How to Become a Hard Money Lender
In order to become a hard money lender, also called a trust deed lender, there are several things to think about.
Before you start lending your money, get started on the right foot.
A private money loan is any loan from a non-bank source. A hard money lender is one type of private money lender that uses “hard” assets as collateral for loans.
The most commonly used asset for hard money loans is real estate.
In order to become a hard money lender, there are four important things to consider:
1. Do you fully understand how trust deeds work? Further do you understand the foreclosure laws in the State you are lending in? If not, it’s crucial to find a good attorney, specifically a real estate attorney or other attorney who has specific experience with trust deed lenders.
2. Do the laws in the State you are lending in allow you to make loans without a license? Before you start lending your own money, make sure you’re following regulations under your State laws. For commercial properties with 5 or more units, there are no licensing requirements for lending one’s own money.
But in certain States, lending your own money on residential real estate is prohibited unless you have a mortgage license yourself, or unless your loans are originated by a licensed mortgage broker. If you’re unsure, don’t ask your attorney in this case but rather call the Divisions of Real Estate and/or Mortgage Lending at your State level and talk to someone about what type of lending you plan on doing.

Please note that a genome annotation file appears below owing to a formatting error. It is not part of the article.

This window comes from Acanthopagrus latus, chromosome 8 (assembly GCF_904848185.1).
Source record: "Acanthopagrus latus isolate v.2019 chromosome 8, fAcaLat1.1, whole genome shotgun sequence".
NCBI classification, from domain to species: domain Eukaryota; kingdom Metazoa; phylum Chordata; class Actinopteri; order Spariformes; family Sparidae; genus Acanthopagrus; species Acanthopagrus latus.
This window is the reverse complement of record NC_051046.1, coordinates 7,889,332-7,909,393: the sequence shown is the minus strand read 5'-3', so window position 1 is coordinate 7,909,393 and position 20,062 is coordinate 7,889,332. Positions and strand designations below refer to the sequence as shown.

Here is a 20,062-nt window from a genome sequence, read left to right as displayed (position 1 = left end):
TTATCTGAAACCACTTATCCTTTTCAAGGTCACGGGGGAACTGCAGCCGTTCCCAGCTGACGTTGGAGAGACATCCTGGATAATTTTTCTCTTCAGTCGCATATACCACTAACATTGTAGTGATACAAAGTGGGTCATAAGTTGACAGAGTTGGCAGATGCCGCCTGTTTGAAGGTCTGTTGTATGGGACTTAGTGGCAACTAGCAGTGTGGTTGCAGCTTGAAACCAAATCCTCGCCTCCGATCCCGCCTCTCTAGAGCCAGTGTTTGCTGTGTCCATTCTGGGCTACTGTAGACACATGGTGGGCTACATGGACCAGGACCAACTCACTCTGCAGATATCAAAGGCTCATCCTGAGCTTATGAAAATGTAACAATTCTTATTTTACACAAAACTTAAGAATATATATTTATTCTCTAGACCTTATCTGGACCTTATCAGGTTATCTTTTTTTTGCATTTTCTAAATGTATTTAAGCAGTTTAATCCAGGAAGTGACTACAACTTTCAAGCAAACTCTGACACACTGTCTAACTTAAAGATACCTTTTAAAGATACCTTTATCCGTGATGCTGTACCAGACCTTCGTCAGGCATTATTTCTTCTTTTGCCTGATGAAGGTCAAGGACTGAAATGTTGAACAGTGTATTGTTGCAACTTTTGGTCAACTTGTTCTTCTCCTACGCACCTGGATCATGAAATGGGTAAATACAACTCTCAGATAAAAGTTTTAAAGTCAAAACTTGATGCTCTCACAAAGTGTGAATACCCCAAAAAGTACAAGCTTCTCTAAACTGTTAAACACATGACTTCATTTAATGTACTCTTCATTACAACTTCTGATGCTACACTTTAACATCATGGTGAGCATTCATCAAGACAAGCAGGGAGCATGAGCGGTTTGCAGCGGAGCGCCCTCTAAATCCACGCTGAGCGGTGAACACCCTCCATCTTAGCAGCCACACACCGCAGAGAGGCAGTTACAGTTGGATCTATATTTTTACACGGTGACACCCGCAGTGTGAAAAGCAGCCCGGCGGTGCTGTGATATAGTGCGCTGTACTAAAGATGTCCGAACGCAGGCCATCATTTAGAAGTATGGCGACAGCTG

This is the fastest and cheapest way to make sure you aren’t required to have a license to lend your own money in a particular State. Because every State has different licensing requirements, don’t make assumptions that you don’t need a license, even if you’re lending your own funds.
3. In what form will you lend your funds? E.g. as an individual, as an IRA, as a Limited Liability Company, as a Trust? Decide how you will lend your money.
Will you lend from your personal funds in your individual name? Or will you make the loan as a business entity such as an LLC using funds from a business account.
4. How well do you understand real estate, or are you comfortable owning real estate? Should a property go into foreclosure you may have to own a property, at least for a short term.
Unless a broker or other third party will manage the asset until it sells, a foreclosure can mean being a property owner. If you must fly to where the asset is located, this is something that will have to be considered should you have to own a property.
So how does one become a hard money lender? Start by carefully considering the four items previously listed, and certainly consult with an attorney if you don’t understand the ins-and-outs of trust deed lending. Although you certainly don’t need an attorney to hold your hand on every loan, it’s certainly wise to consult with an attorney at the outset.
An attorney will also prepare your loan documents; these are the documents necessary for making a trust deed on real estate.
In order to become a hard money lender, make sure you set out on the right foot and do things right.
Understand the process, understand your legal requirements, and feel comfortable about the collateral and where it’s located. Most important take things slowly as becoming a trust deed lender won’t happen overnight. If you try and rush into it, the result may be disaster, so take your time and do your homework.